Grammar bosses for Gen tl;dr
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Grammar bosses for Gen tl;dr. Logophiles. Erudite fundaments. G-DRAGON is our muse; Gerard Way is our hero. Our books are coming soon!
Kill the idea that naivety is an unforgivable flaw but cynicism is just wisdom, murder it, chop it up and serve it for dinner, I don’t care, just end this bullshit idea that it’s better to hate than to love and better to rot in miserable bitter resignation than to hope for the best.
Avoid the drama and use “regardless” or “irrespective” instead.
Some people make a big fuss about splitting infinitives, but most experts do not. As long as the meaning of your sentence doesn’t change depending on where you place the adverb, you’re fine.
But because many teachers still think they are incorrect, put the adverb after “to” and the “verb.” Since you won’t be able to change your teacher’s mind, your best move is to do what he or she says (until you move on from that class).
(Spock doesn’t seem amused that we just busted an age-old grammar myth.)
The short answer is no. It should have been “you and me.”
Here’s the long answer:
This topic deals with subject pronouns and object pronouns.
Therefore, if “you and I” are performing the action, it should be “you and I”:
(TIP: Never use “you and I” at the end of a sentence.)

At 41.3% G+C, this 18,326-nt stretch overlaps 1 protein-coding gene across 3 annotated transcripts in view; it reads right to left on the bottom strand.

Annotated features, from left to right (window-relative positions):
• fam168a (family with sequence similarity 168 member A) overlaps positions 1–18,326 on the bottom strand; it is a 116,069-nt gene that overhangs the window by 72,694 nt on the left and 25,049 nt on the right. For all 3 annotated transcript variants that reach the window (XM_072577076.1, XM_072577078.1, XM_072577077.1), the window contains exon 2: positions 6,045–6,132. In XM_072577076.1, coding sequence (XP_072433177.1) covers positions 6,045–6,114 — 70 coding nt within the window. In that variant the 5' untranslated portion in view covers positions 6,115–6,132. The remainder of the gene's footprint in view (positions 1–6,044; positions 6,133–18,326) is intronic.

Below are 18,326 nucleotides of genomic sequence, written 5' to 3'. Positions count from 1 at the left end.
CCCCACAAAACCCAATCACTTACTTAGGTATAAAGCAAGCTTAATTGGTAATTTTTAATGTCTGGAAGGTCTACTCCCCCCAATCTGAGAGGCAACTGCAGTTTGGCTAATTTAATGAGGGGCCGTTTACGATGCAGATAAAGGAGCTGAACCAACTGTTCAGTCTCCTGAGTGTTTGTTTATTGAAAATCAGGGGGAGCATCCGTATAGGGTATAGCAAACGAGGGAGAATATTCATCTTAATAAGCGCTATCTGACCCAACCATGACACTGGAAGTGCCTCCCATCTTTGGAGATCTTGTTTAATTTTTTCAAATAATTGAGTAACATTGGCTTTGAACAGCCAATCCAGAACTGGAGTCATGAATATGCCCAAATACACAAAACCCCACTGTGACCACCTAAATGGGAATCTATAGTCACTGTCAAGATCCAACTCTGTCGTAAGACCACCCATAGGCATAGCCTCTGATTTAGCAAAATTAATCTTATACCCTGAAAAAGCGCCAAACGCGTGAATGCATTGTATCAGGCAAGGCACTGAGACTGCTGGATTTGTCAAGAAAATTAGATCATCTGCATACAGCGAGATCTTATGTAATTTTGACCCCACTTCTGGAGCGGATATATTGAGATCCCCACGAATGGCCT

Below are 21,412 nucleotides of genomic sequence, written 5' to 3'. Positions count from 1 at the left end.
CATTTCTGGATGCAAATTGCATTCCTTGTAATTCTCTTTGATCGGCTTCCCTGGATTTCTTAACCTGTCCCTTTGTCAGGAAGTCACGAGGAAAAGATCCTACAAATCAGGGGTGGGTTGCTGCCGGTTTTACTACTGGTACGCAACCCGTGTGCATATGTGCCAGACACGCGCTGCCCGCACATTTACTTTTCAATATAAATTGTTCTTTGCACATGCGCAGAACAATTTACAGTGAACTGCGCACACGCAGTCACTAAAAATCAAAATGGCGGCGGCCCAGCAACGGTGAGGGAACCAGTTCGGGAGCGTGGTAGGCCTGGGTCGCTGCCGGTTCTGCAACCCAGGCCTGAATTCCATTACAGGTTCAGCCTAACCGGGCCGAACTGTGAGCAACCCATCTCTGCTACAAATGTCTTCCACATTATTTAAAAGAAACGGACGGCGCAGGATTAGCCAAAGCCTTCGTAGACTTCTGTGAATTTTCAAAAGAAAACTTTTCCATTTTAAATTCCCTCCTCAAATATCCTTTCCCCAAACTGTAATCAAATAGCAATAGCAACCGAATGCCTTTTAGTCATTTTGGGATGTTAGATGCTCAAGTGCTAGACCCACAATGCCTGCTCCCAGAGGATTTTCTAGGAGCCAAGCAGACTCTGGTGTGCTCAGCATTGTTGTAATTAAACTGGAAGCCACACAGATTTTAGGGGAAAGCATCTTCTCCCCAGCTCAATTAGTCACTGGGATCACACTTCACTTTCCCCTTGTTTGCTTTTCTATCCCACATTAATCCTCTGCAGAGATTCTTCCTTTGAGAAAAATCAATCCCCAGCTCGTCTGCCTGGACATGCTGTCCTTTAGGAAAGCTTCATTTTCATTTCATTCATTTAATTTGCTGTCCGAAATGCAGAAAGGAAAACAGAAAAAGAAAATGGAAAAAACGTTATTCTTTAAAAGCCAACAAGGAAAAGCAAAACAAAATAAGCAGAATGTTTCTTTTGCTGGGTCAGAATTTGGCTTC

If “you and I” are receiving the action, it should be “you and me”:
(TIP: Never use “you and me" at the beginning of a sentence.)
Anon, we’re glad that you trusted your instincts to find out whether the song lyrics were grammatical.
After a short hiatus, College Essay Guy provides an effective exericse to help rising seniors use this summer break to brainstorm ideas for your personal statements.
"By the end of this 10–15 minute exercise, you should have almost all the material you need to write a great personal statement.” ~ College Essay Guy
(Source: Tamara Armstrong)
The colon is actually a pretty useful punctuation. It’s too bad that most people think it’s only good for making lists (and even then, most people misuse it).
The most important thing to know about colons is that the statement before the colon has to be a complete sentence, i.e., an independent clause.
In that regard, they are very much like semicolons.
However, unlike semicolons, colons do not have to be followed by complete sentences. In that sense, they are “superior” to semicolons. Perhaps that’s why semicolons have the “inferior” prefix “semi-” (half; partly).
The colon is a versatile punctuation that does a lot more than start a list of items.
Put it to good use in your next post, tweet, or … essay!
There are four important points to clear up regarding e.g. and i.e.:
In case you’re wondering, e.g. is short for exempli gratia; i.e. is short for id est. They’re both from Latin.
(Cafe sign source: reddit)